I wish with all my heart that I could have had this conversation with Darryl – just maybe he’d still be around today.

Writing, for me, is a kind of therapy – it’s cheaper than counseling and allows me to those-we-leave-behindexplore the whole spectrum of my emotions.  It helps me to understand what makes me who I am.  I can honestly say that, if I didn’t have this emotional outlet, I’d probably not be here today writing this blog.  There is not a day goes by that I don’t thank my lucky stars for this ability.  I’d encourage anybody to write down their feelings regularly – whether it be a song, a poem, a journal, whatever – the simple act of writing stuff down, putting your feelings on a page so that they become a tangible, physical thing, really helps.  It’s almost as if, by bringing them into the physical world, they cease to be these abstract problems that cannot be grasped, and become instead something that is easier to understand.  It’s like removing a splinter – it can be painful at times, and there’s often some horrible puss to get out too, but once it’s out, you feel better.  Talking works too but not as well, at least, not for me – but then, everybody is different…

When I wrote, ‘Those We Leave Behind’, I thought I was writing it for Darryl.   Then I figured out that I was writing it for his mum, his wife, his kids and everyone he’d left behind.  Looking back, I realise that I was also writing it for me.  It was, in some ways, the goodbye note I couldn’t bring myself to write and the act of writing it reminded me that there is always a choice….. and I chose to live.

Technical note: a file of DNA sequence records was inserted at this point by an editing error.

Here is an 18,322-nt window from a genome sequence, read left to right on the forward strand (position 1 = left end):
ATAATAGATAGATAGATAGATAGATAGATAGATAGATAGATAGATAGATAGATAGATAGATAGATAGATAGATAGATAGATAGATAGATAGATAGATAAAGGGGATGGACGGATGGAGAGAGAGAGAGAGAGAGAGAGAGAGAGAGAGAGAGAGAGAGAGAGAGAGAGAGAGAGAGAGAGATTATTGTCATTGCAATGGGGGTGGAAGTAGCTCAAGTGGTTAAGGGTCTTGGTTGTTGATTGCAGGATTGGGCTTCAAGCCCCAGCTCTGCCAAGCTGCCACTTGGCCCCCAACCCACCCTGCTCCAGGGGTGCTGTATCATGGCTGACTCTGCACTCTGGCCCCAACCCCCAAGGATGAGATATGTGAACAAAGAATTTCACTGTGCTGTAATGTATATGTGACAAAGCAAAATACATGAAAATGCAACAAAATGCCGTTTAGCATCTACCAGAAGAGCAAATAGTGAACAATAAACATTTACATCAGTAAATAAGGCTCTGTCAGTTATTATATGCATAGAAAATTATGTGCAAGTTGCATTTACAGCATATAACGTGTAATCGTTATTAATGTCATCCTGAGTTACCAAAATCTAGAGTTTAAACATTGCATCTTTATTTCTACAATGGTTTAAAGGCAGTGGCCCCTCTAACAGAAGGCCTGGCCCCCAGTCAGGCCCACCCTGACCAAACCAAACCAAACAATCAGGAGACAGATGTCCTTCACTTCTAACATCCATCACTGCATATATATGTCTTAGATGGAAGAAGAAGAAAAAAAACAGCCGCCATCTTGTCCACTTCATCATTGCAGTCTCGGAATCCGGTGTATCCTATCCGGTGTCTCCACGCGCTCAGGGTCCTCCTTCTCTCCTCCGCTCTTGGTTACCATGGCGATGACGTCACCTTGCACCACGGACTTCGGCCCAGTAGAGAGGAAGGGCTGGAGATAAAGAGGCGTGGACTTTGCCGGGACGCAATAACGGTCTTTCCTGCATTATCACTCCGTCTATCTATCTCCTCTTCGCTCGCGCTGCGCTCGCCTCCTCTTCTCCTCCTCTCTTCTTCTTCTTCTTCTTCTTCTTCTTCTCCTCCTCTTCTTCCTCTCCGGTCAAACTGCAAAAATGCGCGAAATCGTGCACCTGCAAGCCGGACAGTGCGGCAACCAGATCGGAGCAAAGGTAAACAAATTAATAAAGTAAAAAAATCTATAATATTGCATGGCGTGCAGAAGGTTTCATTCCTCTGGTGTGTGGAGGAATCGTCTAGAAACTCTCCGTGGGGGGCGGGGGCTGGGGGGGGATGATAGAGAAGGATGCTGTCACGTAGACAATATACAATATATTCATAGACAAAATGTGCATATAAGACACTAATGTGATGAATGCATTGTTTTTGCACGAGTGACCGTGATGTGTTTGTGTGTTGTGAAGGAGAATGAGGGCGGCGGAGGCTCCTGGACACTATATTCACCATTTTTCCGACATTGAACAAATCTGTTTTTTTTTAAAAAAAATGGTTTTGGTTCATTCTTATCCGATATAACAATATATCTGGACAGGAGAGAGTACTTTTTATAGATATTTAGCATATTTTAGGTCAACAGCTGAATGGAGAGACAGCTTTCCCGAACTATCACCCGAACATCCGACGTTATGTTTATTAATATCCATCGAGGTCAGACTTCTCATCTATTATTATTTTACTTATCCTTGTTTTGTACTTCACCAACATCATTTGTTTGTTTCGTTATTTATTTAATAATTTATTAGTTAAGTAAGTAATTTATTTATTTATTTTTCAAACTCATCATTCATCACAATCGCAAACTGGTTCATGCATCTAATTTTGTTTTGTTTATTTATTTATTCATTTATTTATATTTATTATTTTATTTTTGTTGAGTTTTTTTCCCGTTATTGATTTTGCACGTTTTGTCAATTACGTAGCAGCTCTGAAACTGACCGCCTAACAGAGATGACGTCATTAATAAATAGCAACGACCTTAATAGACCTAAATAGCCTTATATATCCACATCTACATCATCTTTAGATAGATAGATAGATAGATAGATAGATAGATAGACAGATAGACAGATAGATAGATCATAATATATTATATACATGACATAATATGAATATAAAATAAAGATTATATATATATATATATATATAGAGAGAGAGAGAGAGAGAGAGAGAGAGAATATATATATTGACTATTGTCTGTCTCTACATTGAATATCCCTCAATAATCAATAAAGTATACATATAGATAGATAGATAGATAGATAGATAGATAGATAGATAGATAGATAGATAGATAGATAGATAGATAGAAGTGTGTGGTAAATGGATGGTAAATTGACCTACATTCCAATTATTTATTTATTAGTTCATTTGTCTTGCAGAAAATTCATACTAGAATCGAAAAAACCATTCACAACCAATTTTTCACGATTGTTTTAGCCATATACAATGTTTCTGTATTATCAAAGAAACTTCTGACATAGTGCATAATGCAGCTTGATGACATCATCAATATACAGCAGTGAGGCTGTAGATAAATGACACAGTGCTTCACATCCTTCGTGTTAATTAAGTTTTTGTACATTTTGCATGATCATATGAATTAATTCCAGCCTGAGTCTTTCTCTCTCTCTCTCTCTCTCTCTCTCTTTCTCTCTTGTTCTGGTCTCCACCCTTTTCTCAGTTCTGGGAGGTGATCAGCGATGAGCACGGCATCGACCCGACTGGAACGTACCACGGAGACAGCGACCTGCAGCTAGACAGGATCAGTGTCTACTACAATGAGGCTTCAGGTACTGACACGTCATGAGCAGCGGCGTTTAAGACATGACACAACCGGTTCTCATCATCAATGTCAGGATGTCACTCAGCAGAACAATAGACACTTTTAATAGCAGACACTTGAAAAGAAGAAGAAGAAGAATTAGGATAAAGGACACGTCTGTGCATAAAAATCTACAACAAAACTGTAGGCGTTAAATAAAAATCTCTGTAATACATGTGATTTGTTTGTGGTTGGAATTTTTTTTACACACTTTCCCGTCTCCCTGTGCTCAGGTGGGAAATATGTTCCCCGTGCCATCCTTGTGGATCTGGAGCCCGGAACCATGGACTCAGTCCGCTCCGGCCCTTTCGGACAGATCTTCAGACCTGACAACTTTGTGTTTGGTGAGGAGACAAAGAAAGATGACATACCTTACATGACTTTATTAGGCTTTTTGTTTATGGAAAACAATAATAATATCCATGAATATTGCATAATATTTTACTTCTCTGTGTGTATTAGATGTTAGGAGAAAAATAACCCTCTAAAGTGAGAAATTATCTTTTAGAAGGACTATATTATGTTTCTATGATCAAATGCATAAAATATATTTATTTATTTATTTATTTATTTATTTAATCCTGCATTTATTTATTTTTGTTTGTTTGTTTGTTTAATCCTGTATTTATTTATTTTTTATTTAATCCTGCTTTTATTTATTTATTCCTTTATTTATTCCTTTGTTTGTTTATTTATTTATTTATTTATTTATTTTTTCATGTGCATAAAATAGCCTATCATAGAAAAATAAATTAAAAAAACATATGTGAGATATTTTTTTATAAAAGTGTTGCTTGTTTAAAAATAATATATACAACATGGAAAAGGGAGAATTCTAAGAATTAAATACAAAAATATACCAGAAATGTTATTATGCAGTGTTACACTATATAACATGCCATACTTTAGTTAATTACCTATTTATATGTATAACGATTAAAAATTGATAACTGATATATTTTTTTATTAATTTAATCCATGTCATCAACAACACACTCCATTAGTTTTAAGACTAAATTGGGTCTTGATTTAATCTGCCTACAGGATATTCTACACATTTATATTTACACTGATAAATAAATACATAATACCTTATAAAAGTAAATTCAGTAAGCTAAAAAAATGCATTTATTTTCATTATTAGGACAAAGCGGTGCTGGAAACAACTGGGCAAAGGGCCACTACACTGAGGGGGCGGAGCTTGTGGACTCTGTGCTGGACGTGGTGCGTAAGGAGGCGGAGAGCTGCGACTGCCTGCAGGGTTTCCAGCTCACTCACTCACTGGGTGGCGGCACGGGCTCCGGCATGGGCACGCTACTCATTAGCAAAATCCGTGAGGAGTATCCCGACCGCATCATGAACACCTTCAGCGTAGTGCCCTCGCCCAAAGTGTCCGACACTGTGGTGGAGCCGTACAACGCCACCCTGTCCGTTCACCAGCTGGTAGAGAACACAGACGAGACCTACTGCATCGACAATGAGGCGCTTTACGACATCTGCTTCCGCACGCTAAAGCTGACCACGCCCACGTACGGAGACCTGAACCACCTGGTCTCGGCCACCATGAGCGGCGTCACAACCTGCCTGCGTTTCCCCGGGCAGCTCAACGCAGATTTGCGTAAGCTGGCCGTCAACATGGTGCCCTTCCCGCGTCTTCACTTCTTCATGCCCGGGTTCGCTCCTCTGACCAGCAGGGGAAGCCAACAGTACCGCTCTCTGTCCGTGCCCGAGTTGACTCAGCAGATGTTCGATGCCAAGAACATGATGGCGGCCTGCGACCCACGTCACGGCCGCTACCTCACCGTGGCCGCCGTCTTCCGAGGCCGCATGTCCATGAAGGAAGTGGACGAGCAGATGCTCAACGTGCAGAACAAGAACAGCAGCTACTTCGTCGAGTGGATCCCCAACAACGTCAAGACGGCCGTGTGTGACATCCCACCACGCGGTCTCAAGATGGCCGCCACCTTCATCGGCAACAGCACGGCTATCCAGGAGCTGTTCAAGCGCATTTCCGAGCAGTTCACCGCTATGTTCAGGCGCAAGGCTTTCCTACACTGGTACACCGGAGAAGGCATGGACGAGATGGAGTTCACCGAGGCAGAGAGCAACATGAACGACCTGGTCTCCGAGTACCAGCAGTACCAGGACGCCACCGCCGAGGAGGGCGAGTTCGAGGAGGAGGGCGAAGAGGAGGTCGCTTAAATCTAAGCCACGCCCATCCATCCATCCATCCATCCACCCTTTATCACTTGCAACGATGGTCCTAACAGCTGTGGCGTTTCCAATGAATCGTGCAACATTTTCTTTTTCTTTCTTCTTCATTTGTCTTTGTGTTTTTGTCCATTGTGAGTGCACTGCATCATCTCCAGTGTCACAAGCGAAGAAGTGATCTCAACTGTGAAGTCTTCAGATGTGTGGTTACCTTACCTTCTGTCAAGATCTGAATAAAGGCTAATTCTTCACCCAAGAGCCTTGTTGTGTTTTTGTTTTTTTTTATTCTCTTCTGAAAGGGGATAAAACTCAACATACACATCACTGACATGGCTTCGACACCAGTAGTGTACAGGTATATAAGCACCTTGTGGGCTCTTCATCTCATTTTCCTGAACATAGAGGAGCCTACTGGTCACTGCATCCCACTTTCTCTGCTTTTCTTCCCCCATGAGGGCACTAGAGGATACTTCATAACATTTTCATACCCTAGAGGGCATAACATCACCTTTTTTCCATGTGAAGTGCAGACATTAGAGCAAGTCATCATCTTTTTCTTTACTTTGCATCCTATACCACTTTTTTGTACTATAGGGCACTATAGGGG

I’ve released ‘Those We Leave behind’ as an mp3 download and I’m giving all of the calm-logo-blackproceeds to CALM (Campaign Against Living Miserably), a charity that focuses on suicide prevention in men in the UK.  To download and donate, visit my Just Giving page here.

You can donate as much as you like although the suggested amount of £2 would be gratefully received.

Please remember, if you are suffering from depression – when life seems meaningless or too painful to endure, you are not alone.  Talk to someone, write it down, do something.  If someone you love is suffering with depression, reach out to them – let them know that they are loved and that they make a difference to your world.   Trust me, you’ll miss them when they’re gone…

Here are some useful links and phone numbers:

CALM (Campaign Against Living Miserably)  – 0800 58 58 58

The Samaritans  116 123

Please, please, please….Choose LIFE…

Increase The Peace,